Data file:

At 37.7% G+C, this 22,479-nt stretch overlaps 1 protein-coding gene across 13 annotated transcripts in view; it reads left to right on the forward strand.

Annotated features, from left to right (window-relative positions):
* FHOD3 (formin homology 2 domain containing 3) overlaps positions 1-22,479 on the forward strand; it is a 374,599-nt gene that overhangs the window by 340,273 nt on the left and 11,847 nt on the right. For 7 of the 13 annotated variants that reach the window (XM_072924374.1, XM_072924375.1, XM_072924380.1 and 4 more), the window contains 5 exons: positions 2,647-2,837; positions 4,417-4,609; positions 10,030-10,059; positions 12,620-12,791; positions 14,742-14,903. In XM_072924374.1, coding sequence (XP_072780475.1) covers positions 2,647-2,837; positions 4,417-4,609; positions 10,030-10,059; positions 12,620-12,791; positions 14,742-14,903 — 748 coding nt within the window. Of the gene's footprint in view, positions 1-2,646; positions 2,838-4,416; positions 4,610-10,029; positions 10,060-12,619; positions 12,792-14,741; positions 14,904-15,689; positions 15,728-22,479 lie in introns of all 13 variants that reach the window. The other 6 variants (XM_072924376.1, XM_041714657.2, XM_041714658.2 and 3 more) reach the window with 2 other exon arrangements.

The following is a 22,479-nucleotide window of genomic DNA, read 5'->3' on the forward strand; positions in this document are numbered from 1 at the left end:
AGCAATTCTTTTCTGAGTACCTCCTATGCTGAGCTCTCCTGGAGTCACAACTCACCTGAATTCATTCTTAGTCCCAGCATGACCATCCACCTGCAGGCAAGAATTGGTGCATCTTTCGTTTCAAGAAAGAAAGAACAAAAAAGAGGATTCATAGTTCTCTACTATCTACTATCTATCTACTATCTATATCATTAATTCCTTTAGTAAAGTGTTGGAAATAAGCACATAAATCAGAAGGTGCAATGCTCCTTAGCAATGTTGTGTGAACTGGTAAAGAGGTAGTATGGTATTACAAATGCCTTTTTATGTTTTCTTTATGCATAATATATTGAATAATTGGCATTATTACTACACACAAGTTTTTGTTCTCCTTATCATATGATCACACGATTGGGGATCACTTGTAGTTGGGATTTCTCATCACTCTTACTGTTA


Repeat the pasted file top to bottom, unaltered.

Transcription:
At 37.7% G+C, this 22,479-nt stretch overlaps 1 protein-coding gene across 13 annotated transcripts in view; it reads left to right on the forward strand.

Annotated features, from left to right (window-relative positions):
* FHOD3 (formin homology 2 domain containing 3) overlaps positions 1-22,479 on the forward strand; it is a 374,599-nt gene that overhangs the window by 340,273 nt on the left and 11,847 nt on the right. For 7 of the 13 annotated variants that reach the window (XM_072924374.1, XM_072924375.1, XM_072924380.1 and 4 more), the window contains 5 exons: positions 2,647-2,837; positions 4,417-4,609; positions 10,030-10,059; positions 12,620-12,791; positions 14,742-14,903. In XM_072924374.1, coding sequence (XP_072780475.1) covers positions 2,647-2,837; positions 4,417-4,609; positions 10,030-10,059; positions 12,620-12,791; positions 14,742-14,903 — 748 coding nt within the window. Of the gene's footprint in view, positions 1-2,646; positions 2,838-4,416; positions 4,610-10,029; positions 10,060-12,619; positions 12,792-14,741; positions 14,904-15,689; positions 15,728-22,479 lie in introns of all 13 variants that reach the window. The other 6 variants (XM_072924376.1, XM_041714657.2, XM_041714658.2 and 3 more) reach the window with 2 other exon arrangements.

The following is a 22,479-nucleotide window of genomic DNA, read 5'->3' on the forward strand; positions in this document are numbered from 1 at the left end:
AGCAATTCTTTTCTGAGTACCTCCTATGCTGAGCTCTCCTGGAGTCACAACTCACCTGAATTCATTCTTAGTCCCAGCATGACCATCCACCTGCAGGCAAGAATTGGTGCATCTTTCGTTTCAAGAAAGAAAGAACAAAAAAGAGGATTCATAGTTCTCTACTATCTACTATCTATCTACTATCTATATCATTAATTCCTTTAGTAAAGTGTTGGAAATAAGCACATAAATCAGAAGGTGCAATGCTCCTTAGCAATGTTGTGTGAACTGGTAAAGAGGTAGTATGGTATTACAAATGCCTTTTTATGTTTTCTTTATGCATAATATATTGAATAATTGGCATTATTACTACACACAAGTTTTTGTTCTCCTTATCATATGATCACACGATTGGGGATCACTTGTAGTTGGGATTTCTCATCACTCTTACTGTTA